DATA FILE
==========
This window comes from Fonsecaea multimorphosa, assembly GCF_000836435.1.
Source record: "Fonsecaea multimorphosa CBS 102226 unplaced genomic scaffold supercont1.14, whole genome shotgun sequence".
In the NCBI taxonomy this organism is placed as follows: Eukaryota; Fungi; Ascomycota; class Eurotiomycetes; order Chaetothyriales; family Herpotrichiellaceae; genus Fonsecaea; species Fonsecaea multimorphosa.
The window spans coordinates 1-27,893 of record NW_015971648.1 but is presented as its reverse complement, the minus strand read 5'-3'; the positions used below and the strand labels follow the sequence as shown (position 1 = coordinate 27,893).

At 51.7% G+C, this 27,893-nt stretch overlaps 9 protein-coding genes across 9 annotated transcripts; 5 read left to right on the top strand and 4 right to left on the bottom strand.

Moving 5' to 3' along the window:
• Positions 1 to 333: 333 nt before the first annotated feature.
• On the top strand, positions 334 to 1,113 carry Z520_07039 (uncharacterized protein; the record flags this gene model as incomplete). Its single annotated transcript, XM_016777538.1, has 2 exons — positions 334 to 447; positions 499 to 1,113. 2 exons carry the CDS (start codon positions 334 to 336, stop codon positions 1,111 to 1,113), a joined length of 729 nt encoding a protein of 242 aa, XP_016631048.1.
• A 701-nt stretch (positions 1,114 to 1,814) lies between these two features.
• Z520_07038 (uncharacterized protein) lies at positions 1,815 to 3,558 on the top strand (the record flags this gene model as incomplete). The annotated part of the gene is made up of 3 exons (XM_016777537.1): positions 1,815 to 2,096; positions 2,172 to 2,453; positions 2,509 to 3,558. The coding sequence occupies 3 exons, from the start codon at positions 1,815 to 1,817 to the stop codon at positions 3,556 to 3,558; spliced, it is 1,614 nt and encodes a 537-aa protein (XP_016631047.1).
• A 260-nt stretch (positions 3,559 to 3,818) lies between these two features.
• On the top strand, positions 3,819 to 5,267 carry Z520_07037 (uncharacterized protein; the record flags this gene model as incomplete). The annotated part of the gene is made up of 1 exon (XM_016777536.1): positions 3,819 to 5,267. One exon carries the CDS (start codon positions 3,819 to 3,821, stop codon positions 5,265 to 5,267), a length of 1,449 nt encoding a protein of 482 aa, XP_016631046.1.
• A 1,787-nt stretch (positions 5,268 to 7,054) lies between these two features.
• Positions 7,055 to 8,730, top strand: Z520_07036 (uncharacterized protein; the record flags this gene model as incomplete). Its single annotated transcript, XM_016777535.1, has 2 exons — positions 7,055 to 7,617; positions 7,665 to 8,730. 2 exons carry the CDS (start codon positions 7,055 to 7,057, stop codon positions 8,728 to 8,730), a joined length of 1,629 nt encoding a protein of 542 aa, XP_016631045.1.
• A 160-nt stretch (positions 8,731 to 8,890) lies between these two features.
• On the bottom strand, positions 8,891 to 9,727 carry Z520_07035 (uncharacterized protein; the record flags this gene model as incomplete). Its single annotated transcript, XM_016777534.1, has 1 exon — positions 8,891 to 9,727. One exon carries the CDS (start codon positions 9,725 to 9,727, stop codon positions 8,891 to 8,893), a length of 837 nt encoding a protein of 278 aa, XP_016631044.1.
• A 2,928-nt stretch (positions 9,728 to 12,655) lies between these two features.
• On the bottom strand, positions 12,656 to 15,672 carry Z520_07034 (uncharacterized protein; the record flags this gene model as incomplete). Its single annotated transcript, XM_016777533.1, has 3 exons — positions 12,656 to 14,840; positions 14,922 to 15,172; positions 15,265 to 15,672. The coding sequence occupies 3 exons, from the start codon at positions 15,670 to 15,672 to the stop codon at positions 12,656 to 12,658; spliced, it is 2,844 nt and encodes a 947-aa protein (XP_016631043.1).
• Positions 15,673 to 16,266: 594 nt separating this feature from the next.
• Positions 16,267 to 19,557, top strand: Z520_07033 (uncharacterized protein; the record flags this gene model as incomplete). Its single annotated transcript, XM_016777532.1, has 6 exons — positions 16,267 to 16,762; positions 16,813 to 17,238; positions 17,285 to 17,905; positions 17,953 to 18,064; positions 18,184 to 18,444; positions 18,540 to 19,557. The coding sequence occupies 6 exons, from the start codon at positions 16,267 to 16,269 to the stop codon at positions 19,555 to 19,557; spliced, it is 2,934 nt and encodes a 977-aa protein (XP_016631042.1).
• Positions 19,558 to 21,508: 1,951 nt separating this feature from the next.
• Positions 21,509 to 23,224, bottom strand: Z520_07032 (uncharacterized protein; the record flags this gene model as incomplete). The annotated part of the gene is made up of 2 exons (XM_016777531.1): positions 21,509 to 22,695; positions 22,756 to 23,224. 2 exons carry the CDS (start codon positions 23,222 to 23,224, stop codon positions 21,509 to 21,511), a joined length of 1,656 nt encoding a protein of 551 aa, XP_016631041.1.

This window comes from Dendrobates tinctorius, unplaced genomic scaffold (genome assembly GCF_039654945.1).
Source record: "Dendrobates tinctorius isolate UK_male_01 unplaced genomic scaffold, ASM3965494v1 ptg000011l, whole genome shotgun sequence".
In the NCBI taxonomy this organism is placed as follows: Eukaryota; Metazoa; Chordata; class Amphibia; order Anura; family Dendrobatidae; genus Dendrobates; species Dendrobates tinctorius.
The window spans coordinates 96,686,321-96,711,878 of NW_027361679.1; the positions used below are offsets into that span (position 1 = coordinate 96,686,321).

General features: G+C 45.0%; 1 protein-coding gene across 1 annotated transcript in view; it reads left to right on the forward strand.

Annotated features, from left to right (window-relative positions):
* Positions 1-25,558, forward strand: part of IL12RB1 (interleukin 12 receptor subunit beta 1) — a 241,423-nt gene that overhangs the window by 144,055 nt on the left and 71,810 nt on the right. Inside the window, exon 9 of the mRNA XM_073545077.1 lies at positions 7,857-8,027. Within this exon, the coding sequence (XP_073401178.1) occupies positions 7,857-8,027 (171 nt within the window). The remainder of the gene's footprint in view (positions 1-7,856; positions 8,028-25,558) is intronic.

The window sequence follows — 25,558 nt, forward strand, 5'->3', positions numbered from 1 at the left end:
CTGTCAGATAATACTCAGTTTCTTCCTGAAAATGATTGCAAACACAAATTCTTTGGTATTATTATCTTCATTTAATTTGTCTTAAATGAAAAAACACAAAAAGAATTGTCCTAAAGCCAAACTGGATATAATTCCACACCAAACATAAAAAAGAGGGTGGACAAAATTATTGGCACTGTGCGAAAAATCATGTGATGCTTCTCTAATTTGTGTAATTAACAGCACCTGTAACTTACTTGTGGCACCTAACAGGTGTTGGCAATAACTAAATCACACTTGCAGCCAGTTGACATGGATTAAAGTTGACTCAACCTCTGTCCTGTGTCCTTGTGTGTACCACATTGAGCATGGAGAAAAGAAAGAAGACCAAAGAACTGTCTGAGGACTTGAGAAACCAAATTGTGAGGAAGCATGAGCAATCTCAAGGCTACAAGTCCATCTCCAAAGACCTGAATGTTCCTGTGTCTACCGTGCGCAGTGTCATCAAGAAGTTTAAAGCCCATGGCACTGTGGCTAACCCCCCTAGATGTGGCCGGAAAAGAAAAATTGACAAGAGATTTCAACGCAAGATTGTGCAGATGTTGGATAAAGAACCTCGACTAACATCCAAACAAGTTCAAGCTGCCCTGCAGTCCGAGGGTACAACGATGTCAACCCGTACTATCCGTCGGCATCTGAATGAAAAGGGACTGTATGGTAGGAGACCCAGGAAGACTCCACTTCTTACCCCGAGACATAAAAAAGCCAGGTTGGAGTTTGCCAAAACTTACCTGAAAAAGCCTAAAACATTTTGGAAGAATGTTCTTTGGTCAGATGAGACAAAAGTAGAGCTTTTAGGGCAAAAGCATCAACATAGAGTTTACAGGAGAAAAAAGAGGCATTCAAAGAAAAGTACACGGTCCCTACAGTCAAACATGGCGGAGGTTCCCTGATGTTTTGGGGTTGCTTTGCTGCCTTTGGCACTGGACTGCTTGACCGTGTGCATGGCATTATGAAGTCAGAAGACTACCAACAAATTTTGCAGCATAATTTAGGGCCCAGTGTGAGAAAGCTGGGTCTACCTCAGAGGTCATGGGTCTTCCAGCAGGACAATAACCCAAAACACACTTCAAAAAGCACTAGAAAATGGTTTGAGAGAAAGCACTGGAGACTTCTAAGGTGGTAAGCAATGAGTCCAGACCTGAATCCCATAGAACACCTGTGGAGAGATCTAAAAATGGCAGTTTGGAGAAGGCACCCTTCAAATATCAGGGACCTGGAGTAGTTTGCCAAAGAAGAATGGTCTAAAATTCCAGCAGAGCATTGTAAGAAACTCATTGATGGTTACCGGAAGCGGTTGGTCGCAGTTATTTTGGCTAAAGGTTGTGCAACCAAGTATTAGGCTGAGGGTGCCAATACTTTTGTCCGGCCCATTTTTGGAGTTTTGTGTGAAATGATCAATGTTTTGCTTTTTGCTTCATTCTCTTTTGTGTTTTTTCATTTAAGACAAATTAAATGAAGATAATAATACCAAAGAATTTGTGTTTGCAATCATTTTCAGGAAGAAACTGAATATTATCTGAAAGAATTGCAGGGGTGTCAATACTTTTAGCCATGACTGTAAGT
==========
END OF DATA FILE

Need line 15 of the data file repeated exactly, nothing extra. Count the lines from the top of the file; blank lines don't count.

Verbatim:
• A 160-nt stretch (positions 8,731 to 8,890) lies between these two features.